Fessenden's heterodyne radio receiver circuit. The incoming radio frequency and local oscillator frequency mix in the crystal diode detector.
Reginald Fessenden demonstrated a
direct-conversion heterodyne receiver or beat receiver as a method of making
radiotelegraphy signals audible. Fessenden's receiver did not see much application because of its local oscillator's stability problem. While complex
isochronous electromechanical oscillators existed,
 a stable yet inexpensive local oscillator was not available until
Lee de Forest invented the
triode vacuum tube oscillator.
 In a 1905 patent, Fessenden stated that the frequency stability of his local oscillator was one part per thousand.
In radio telegraphy, the characters of text messages are translated into the short duration dots and long duration dashes of
Morse code that are broadcast as radio signals.
Radio telegraphy was much like ordinary
telegraphy. One of the problems was building high power transmitters with the technology of the day. Early transmitters were
spark gap transmitters. A mechanical device would make sparks at a fixed but audible rate; the sparks would put energy into a resonant circuit that would then ring at the desired transmission frequency (which might be 100 kHz). This ringing would quickly decay, so the output of the transmitter would be a succession of
damped waves. When these damped waves were received by a simple detector, the operator would hear an audible buzzing sound that he could transcribe back into alpha-numeric characters.
With the development of the
arc converter radio transmitter in 1904,
continuous wave (CW) modulation began to be used for radiotelegraphy. CW Morse code signals are not amplitude modulated, but rather consist of bursts of sinusoidal carrier frequency. When CW signals are received by an AM receiver, the operator does not hear a sound. The direct-conversion (heterodyne) detector was invented to make continuous wave radio-frequency signals audible.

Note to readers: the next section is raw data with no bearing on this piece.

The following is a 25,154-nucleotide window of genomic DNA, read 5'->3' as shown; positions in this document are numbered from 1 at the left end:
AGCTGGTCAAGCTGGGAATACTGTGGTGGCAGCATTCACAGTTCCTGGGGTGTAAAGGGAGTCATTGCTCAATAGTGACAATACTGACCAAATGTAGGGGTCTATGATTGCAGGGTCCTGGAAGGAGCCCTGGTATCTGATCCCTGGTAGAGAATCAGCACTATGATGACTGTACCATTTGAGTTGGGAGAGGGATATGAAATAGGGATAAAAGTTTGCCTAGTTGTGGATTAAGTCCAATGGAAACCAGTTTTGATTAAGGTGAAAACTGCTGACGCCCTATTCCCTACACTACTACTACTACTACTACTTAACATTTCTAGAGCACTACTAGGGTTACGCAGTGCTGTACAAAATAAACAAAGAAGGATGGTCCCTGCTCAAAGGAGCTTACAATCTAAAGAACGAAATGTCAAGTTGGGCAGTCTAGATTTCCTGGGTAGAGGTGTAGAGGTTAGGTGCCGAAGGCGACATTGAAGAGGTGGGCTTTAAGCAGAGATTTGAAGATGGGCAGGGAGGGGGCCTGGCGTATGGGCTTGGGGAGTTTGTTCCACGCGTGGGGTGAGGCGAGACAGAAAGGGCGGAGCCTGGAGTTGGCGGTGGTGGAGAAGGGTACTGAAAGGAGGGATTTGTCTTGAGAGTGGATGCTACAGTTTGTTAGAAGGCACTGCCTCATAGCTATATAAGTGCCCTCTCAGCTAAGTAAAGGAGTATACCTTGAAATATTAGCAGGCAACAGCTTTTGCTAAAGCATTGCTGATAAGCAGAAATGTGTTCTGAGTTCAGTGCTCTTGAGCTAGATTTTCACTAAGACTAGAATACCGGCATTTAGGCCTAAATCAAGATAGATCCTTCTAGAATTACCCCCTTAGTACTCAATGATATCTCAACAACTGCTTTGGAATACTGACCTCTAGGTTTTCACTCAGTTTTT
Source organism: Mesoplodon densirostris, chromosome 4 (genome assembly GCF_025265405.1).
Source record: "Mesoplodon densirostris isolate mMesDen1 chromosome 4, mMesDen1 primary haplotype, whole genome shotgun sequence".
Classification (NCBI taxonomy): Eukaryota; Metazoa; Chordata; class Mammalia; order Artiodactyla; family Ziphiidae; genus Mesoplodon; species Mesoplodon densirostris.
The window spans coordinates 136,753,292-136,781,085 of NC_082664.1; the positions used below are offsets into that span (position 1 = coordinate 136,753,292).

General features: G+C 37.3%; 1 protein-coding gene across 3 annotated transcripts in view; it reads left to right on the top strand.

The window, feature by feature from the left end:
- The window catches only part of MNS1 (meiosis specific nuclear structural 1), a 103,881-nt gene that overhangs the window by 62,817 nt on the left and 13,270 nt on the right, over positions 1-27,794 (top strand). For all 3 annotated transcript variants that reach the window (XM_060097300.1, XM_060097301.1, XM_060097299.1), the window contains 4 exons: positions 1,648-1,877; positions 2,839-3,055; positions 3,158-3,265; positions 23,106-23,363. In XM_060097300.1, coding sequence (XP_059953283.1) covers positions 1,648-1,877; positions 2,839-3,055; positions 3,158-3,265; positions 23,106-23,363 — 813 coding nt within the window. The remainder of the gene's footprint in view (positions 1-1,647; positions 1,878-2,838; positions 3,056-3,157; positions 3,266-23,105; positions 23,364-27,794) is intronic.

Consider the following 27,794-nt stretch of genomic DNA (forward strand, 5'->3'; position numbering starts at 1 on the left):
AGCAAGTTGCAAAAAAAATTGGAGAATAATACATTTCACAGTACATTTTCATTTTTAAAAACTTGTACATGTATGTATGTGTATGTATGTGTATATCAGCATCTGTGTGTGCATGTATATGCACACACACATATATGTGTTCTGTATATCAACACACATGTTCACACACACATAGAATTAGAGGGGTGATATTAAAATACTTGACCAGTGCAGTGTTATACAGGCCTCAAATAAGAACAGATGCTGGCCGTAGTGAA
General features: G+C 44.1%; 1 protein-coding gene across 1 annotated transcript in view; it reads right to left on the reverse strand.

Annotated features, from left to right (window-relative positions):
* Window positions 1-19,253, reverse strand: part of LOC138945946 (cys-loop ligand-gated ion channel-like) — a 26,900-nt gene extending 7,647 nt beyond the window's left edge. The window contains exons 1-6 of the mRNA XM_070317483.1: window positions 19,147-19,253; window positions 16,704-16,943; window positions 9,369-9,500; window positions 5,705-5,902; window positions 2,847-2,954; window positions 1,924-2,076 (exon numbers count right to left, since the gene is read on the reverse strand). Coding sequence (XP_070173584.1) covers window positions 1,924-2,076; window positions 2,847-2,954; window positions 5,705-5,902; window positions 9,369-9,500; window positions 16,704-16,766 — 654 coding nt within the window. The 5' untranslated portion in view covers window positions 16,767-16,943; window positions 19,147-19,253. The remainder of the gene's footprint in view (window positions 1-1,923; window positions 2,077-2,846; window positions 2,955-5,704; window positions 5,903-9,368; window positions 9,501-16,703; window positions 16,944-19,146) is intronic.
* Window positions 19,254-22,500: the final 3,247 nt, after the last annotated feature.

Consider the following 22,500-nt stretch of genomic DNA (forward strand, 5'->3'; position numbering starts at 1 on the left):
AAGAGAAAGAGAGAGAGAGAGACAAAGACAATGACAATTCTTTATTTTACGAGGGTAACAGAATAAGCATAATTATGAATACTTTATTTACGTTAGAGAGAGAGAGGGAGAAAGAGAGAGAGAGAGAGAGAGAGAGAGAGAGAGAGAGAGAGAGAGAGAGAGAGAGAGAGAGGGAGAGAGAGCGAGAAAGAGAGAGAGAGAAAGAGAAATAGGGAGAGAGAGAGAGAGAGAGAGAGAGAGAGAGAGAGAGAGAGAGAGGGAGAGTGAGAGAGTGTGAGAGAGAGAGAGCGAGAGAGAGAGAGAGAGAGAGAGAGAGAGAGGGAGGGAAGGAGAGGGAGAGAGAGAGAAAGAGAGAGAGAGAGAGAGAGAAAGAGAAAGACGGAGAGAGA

The "heterodyne" or "beat" receiver has a
local oscillator that produces a radio signal adjusted to be close in frequency to the incoming signal being received. When the two signals are mixed, a "beat" frequency equal to the difference between the two frequencies is created. By adjusting the local oscillator frequency correctly, the beat frequency is in the
audio range, and can be heard as a tone in the receiver's
earphones whenever the transmitter signal is present. Thus the Morse code "dots" and "dashes" are audible as beeping sounds. This technique is still used in radio telegraphy, the local oscillator now being called the
beat frequency oscillator or BFO. Fessenden coined the word heterodyne from the Greek roots hetero- "different", and dyn- "power" (cf.
δύναμις or dunamis).
Block diagram of a typical superheterodyne receiver. Red
parts are those that handle the incoming radio frequency (RF) signal; green
are parts that operate at the intermediate frequency (IF), while blue
parts operate at the modulation (audio) frequency.
An important and widely used application of the heterodyne technique is in the
superheterodyne receiver (superhet), which was invented by U.S. engineer
Edwin Howard Armstrong in 1918. In the typical superhet, the incoming
radio frequency signal from the antenna is mixed (heterodyned) with a signal from a local oscillator (LO) to produce a lower fixed frequency signal called the
intermediate frequency (IF) signal. The IF signal is amplified and filtered and then applied to a
detector that extracts the audio signal; the audio is ultimately sent to the receiver's loudspeaker.
The superheterodyne receiver has several advantages over previous receiver designs. One advantage is easier tuning; only the RF and LO are tuned by the operator; the fixed-frequency IF is tuned ("aligned") at the factory and is not adjusted. In older designs such as the
tuned radio frequency receiver (TRF), all of the receiver stages had to be simultaneously tuned. In addition, since the IF filters are fixed-tuned, the receiver's selectivity is the same across the receiver's entire frequency band. Another advantage is that the IF signal can be at a much lower frequency than the incoming radio signal, and that allows each stage of the IF amplifier to provide more gain. To first order, an amplifying device has a fixed
gain-bandwidth product. If the device has a gain-bandwidth product of 60 MHz, then it can provide a voltage gain of 3 at an RF of 20 MHz or a voltage gain of 30 at an IF of 2 MHz. At a lower IF, it would take fewer gain devices to achieve the same gain. The
regenerative radio receiver obtained more gain out of one gain device by using positive feedback, but it required careful adjustment by the operator; that adjustment also changed the selectivity of the regenerative receiver. The superheterodyne provides a large, stable gain and constant selectivity without troublesome adjustment.
The superior superheterodyne system replaced the earlier TRF and regenerative receiver designs, and since the 1930s most commercial radio receivers have been superheterodynes.